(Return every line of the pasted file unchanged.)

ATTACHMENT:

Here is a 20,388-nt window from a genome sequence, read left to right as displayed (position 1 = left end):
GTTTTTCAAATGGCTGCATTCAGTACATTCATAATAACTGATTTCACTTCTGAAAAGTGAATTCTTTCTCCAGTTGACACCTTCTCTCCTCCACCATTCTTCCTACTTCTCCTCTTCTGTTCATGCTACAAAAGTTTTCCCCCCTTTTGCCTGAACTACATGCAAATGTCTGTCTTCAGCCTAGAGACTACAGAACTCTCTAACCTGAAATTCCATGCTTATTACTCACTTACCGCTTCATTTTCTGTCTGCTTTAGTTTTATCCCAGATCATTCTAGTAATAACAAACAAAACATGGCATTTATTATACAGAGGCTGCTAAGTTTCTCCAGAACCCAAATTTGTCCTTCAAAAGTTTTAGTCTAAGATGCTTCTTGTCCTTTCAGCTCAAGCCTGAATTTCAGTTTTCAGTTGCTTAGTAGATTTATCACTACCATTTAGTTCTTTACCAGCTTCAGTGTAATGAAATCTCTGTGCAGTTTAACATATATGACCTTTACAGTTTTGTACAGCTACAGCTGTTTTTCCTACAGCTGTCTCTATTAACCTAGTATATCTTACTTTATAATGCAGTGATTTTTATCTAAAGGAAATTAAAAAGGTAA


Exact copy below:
Here is a 20,388-nt window from a genome sequence, read left to right as displayed (position 1 = left end):
GTTTTTCAAATGGCTGCATTCAGTACATTCATAATAACTGATTTCACTTCTGAAAAGTGAATTCTTTCTCCAGTTGACACCTTCTCTCCTCCACCATTCTTCCTACTTCTCCTCTTCTGTTCATGCTACAAAAGTTTTCCCCCCTTTTGCCTGAACTACATGCAAATGTCTGTCTTCAGCCTAGAGACTACAGAACTCTCTAACCTGAAATTCCATGCTTATTACTCACTTACCGCTTCATTTTCTGTCTGCTTTAGTTTTATCCCAGATCATTCTAGTAATAACAAACAAAACATGGCATTTATTATACAGAGGCTGCTAAGTTTCTCCAGAACCCAAATTTGTCCTTCAAAAGTTTTAGTCTAAGATGCTTCTTGTCCTTTCAGCTCAAGCCTGAATTTCAGTTTTCAGTTGCTTAGTAGATTTATCACTACCATTTAGTTCTTTACCAGCTTCAGTGTAATGAAATCTCTGTGCAGTTTAACATATATGACCTTTACAGTTTTGTACAGCTACAGCTGTTTTTCCTACAGCTGTCTCTATTAACCTAGTATATCTTACTTTATAATGCAGTGATTTTTATCTAAAGGAAATTAAAAAGGTAA